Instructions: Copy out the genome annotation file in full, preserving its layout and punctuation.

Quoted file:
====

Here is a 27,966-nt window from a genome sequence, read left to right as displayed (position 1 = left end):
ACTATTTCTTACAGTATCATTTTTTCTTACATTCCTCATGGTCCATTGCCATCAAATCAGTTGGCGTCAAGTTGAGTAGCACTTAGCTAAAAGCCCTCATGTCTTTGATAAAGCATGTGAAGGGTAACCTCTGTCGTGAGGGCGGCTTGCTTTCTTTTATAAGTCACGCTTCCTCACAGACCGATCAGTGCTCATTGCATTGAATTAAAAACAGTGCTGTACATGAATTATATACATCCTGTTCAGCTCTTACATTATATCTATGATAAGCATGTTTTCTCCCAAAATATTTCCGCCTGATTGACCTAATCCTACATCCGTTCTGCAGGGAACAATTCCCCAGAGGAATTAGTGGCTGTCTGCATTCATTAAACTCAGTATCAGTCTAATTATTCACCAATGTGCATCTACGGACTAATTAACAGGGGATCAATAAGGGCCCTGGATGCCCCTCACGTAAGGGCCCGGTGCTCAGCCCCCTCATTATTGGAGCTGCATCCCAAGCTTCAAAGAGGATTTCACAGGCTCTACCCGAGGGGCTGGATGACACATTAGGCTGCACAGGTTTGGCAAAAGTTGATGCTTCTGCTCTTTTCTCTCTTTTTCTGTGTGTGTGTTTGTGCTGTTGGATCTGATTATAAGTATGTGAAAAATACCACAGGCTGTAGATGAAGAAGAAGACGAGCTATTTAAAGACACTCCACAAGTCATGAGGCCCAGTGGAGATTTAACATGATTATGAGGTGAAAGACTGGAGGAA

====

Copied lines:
Here is a 27,966-nt window from a genome sequence, read left to right as displayed (position 1 = left end):
ACTATTTCTTACAGTATCATTTTTTCTTACATTCCTCATGGTCCATTGCCATCAAATCAGTTGGCGTCAAGTTGAGTAGCACTTAGCTAAAAGCCCTCATGTCTTTGATAAAGCATGTGAAGGGTAACCTCTGTCGTGAGGGCGGCTTGCTTTCTTTTATAAGTCACGCTTCCTCACAGACCGATCAGTGCTCATTGCATTGAATTAAAAACAGTGCTGTACATGAATTATATACATCCTGTTCAGCTCTTACATTATATCTATGATAAGCATGTTTTCTCCCAAAATATTTCCGCCTGATTGACCTAATCCTACATCCGTTCTGCAGGGAACAATTCCCCAGAGGAATTAGTGGCTGTCTGCATTCATTAAACTCAGTATCAGTCTAATTATTCACCAATGTGCATCTACGGACTAATTAACAGGGGATCAATAAGGGCCCTGGATGCCCCTCACGTAAGGGCCCGGTGCTCAGCCCCCTCATTATTGGAGCTGCATCCCAAGCTTCAAAGAGGATTTCACAGGCTCTACCCGAGGGGCTGGATGACACATTAGGCTGCACAGGTTTGGCAAAAGTTGATGCTTCTGCTCTTTTCTCTCTTTTTCTGTGTGTGTGTTTGTGCTGTTGGATCTGATTATAAGTATGTGAAAAATACCACAGGCTGTAGATGAAGAAGAAGACGAGCTATTTAAAGACACTCCACAAGTCATGAGGCCCAGTGGAGATTTAACATGATTATGAGGTGAAAGACTGGAGGAA